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Through boom or bust, Oregon small town rides theme to maintain identity

SISTERS, Ore. — The drive from Portland to Bend weaves through a few towns offering a chance to pause for food and gas on your way to somewhere else. Sisters is a good place to stop.

Arriving in the small town is a moment that just feels cheesy: Green Oregon forests end to reveal mountains in the distance. Leading to the view is Sisters’ pseudo-western downtown with wood-shingle roofs and business names in a font typically seen on Hollywood’s version of wanted posters.

As more people moved to Bend and Redmond in the early 2000s, roughly 22 miles away, the mayor of Sisters predicted the town’s future was probably set as a bedroom community — a place people could find housing to afford lives in larger cities.

Sisters did grow, from a population of 950 in 2000 to an estimated 2,500 people today. But that “bedroom” prediction isn’t the case.

“Bend has its own gravity, it’s the magnet. But then people find Sisters,” said Patrick Davenport, the town’s community development director.

While many western towns face a boom-or-bust, Sisters has been able to carve out its own identity. That didn’t happen by accident.

In the 1970s, Sisters was a logging town of less than 700 with a history of livestock. Like its neighbors, it served as a refill stop for people passing through. But roughly 10 miles out of town, developers had plans to convert a cattle ranch into a luxury resort, Black Butte Ranch. And guests would need places to eat, drink and shop.

Bill Smith, who was part of the team of developers with Brooks Resources, said they considered buying Sisters to make it an extension of the property.

“It was in the middle of nowhere with not much happening. We thought about that for a minute and decided it’s not our business buying towns,” Smith said. “But we were looking to keep Sisters from becoming a strip mall.”

The developers made the town a deal: They would pay for businesses to remodel the front of their shops to adopt a western look, a theme that supported Sisters’ annual rodeo.

Smith said the first business to take the offer was a cafe. Brooks paid the $5,000 makeover bill with the requirement the theme stuck for 10 years or else the cafe would return the money. A vet clinic and drug store followed suit.

After some success with more visitors in town, Sisters built the western character into its town charter. Logging was largely replaced with entertainment as more people required more retail and restaurants. And it’s continued from there.

Davenport said in 2017, Sisters added 100 new residential units and $75 million worth of new construction.

“In some ways, we’ve been a victim of our own success,” he said.

A tourist economy means good-paying jobs and careers are hard to come by. Because space is limited in Sisters and it costs more to get building supplies to town, housing is hard to find and development, residential or commercial, is expensive.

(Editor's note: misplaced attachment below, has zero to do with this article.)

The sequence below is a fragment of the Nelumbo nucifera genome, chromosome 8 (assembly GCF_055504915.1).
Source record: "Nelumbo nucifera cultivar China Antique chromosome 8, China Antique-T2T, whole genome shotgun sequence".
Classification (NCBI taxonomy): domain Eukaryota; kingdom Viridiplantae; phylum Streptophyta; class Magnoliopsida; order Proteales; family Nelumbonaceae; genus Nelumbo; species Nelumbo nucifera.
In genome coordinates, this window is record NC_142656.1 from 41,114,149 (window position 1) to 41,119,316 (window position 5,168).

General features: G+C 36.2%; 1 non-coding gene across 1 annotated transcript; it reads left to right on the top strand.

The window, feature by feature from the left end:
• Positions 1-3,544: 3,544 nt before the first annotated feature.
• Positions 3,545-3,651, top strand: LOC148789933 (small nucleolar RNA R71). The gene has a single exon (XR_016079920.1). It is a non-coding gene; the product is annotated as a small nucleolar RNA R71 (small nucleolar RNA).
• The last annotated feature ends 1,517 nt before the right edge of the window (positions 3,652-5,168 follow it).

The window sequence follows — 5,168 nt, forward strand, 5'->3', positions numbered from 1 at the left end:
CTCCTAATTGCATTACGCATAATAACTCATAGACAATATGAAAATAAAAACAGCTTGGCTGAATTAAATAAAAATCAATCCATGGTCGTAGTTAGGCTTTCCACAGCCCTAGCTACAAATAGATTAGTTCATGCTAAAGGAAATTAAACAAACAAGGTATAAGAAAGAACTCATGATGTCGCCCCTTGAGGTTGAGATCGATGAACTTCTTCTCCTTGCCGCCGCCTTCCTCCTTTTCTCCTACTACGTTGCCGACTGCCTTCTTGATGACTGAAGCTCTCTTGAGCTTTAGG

“We can’t compete with Bend or Redmond; we can’t be everything to everybody,” Davenport said. “You build in Sisters because your heart is telling you to. And those folks become future strong community members.”

Wade Underwood, who owns the town’s sole brewery Three Creeks Brewing, said more than half of his staff commute into Sisters because they can’t afford to live there.

But those who find a way to stay often do.

After years of bouncing from cities, Underwood and his wife are transplants who picked Sisters because it’s a small town.

“Sisters seemed like a good bet,” he said. “It’s small town America, the community tends to look out for one another. Some portions of the economy only make money because of tourists, but we survive by taking care of locals.”

Longtime resident Cris Converse said her mom moved to the area to ranch before the population hit 600. Converse remembers riding a horse through the fields of her mother’s property. She would steer through a slice of woods, past a house or two and up to the hitching post outside the bar.

It was the same path she took on the way home as she outraced the local cop on especially rowdy nights.

“Our western facades, they came from somewhere,” she said. “It’s still a local small town, a place where people volunteer at the school, a commitment and participation that keeps that character.”

Today, her mom’s property has been divided a bit. Some of the land became a new neighborhood with views of fields and the family’s 100-year-old dairy barn off in the distance. Converse said the barn could be converted into an artist space.

The scene does a pretty good job of displaying the mix of Sisters today.

There’s truth to the identity the town now relies on. And it’s what’s separated Sisters from the stories of towns either working to keep their people or fighting to maintain independence from their neighbor’s shadow.

(This story is part of the Montana Gap series produced collaboratively by Western Montana journalists, High Country News and the Solutions Journalism Network. The series examines how small towns between Montana’s growing urban areas are overcoming challenges in order to improve their futures. Additional stories will publish in coming weeks.)

 

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